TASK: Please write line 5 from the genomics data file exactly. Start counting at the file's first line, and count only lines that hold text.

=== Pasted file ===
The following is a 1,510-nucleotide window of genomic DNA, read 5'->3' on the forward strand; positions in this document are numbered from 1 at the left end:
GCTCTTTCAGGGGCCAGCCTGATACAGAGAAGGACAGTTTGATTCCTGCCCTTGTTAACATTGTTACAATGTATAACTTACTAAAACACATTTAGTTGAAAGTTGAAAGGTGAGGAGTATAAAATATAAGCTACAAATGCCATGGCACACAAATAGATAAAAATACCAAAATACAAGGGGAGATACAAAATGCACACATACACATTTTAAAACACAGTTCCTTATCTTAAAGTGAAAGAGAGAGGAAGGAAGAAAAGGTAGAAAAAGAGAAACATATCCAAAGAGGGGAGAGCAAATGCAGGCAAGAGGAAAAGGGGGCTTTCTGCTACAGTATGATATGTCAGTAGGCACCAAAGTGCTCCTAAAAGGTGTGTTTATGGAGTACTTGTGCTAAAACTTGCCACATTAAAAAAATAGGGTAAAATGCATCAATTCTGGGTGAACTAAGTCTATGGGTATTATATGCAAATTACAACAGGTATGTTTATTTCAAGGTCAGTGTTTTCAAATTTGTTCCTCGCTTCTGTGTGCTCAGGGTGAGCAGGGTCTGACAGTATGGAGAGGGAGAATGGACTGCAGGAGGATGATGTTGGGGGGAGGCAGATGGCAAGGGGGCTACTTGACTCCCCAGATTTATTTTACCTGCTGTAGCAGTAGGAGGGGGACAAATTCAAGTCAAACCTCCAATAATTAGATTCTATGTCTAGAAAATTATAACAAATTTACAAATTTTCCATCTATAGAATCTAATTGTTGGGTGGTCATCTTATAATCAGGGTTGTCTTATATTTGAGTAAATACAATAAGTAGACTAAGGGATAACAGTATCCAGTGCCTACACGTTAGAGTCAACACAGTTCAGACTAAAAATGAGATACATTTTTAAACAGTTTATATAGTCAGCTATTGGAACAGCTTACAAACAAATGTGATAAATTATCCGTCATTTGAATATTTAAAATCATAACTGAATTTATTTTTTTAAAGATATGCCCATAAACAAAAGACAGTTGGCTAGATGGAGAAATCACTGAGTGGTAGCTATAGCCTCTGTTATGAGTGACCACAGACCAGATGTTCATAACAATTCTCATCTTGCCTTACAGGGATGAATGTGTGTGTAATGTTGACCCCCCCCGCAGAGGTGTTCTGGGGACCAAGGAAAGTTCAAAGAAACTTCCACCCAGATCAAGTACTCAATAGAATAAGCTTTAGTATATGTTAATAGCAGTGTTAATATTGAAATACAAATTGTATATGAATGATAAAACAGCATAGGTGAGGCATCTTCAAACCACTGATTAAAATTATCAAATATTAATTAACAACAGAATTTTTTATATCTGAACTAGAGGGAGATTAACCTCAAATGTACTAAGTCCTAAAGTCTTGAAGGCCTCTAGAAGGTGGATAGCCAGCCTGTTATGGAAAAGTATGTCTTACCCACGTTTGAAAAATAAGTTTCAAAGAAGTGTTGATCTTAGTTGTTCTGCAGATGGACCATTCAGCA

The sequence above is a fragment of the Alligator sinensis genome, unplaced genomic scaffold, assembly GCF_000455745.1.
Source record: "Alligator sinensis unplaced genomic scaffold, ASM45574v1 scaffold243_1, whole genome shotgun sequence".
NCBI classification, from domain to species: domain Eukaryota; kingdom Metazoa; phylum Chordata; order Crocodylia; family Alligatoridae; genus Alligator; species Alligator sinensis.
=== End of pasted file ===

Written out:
NCBI classification, from domain to species: domain Eukaryota; kingdom Metazoa; phylum Chordata; order Crocodylia; family Alligatoridae; genus Alligator; species Alligator sinensis.